The old dog is dying, it’s hard to say if he knows.
He lies on the floor, in front of the glass door in the outbuilding where I work, too spent to climb up onto the leather chair where for 10 years or so he has drowsed while I peck away at the keys. It’s raining outside and a deer walks past, not 20 feet away, and the dog lifts his eyebrows, enough to cause his forehead to wrinkle into furrows, and then drops his chin back onto his paws and goes back to wherever he was. It’s strange to imagine, but inside him there is a storm.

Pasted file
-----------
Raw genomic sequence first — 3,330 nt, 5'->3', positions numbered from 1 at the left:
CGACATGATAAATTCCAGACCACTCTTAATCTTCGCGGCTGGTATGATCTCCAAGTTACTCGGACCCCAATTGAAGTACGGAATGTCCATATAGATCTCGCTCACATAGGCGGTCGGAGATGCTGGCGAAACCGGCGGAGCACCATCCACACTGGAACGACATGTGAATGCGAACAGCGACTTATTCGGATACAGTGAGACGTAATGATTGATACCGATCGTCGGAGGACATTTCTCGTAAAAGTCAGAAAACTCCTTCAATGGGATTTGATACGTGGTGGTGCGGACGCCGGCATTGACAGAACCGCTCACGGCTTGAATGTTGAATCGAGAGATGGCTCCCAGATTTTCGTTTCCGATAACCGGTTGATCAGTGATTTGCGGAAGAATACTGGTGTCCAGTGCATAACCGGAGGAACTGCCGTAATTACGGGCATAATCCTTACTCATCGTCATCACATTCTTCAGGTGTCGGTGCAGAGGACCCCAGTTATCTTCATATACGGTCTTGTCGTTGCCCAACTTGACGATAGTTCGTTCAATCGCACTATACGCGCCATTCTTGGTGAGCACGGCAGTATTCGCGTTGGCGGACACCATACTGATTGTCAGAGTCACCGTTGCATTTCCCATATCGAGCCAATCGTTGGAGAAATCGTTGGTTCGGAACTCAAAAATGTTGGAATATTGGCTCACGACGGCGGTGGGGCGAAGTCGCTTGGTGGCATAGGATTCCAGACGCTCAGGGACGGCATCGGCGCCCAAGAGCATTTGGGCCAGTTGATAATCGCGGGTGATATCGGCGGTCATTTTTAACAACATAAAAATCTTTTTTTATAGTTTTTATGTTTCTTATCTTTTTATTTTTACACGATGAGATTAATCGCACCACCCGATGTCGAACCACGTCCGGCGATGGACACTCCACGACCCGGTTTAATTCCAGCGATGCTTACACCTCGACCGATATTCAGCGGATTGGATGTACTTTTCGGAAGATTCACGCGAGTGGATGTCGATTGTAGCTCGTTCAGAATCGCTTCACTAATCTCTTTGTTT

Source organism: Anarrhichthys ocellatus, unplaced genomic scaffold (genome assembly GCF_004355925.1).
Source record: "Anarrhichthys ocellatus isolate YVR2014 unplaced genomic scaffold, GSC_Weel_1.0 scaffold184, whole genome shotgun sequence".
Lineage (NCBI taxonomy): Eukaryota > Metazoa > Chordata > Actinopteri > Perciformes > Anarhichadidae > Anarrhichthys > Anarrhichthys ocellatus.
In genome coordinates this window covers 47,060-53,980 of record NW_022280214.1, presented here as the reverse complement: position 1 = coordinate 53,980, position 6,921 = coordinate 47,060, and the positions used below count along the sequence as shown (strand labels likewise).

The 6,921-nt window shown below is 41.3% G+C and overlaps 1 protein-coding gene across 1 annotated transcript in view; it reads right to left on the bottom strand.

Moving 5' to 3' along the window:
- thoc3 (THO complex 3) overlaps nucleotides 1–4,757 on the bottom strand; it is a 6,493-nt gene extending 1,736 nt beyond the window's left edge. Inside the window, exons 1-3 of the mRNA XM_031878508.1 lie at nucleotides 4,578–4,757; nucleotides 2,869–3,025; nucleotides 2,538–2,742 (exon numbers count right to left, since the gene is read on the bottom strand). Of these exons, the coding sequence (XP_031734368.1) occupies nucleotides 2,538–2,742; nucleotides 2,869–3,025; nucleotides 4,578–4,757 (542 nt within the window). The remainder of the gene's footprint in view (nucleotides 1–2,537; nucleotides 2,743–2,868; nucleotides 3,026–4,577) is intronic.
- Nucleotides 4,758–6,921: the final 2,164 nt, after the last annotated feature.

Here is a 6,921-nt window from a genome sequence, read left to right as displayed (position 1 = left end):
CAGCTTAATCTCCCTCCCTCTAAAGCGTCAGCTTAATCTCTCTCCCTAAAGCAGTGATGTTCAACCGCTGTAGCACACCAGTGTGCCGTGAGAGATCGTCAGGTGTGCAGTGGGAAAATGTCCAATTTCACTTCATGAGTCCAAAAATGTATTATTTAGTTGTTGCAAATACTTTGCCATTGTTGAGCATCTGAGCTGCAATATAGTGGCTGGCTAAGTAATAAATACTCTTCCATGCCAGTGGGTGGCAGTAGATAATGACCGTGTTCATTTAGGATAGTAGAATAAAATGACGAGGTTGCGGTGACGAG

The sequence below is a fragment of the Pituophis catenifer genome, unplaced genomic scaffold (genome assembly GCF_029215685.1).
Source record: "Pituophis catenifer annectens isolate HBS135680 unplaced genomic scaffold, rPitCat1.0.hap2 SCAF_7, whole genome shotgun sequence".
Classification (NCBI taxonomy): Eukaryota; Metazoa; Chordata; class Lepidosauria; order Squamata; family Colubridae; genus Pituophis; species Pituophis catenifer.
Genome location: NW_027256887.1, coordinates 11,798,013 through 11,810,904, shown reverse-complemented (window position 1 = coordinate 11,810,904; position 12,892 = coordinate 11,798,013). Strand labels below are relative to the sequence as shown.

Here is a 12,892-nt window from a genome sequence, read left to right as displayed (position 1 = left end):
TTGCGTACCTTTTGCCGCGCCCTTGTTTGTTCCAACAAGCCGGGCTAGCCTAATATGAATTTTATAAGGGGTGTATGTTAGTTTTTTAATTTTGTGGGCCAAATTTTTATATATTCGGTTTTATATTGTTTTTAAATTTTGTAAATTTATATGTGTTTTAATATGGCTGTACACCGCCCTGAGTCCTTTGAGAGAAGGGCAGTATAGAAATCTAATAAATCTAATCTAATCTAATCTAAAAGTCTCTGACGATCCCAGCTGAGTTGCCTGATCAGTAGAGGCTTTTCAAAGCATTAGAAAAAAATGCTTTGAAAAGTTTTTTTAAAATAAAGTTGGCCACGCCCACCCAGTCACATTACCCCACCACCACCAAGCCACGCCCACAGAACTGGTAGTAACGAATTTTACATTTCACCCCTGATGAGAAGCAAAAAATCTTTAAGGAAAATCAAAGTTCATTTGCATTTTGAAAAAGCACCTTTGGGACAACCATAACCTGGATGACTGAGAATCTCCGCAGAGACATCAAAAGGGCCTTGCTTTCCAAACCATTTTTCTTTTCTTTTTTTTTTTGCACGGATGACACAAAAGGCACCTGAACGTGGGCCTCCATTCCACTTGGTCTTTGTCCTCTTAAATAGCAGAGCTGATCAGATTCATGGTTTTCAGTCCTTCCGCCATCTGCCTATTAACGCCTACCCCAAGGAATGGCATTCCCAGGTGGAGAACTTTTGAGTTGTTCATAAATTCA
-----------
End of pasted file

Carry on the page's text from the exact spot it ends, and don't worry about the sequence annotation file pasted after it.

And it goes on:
The speed of it seems impossible. Three weeks ago—a day or two more now—he wakes me up in the night, panting. We head into the kitchen, and I offer him some fresh water. He turns it down and stands by the door, and after I let him out he drinks rainwater from Mrs. Dexter’s flowerpots. Then he lies down on the porch for half an hour, cooling off, and I sit by the door, reading, and at 2:30 or so he comes back in.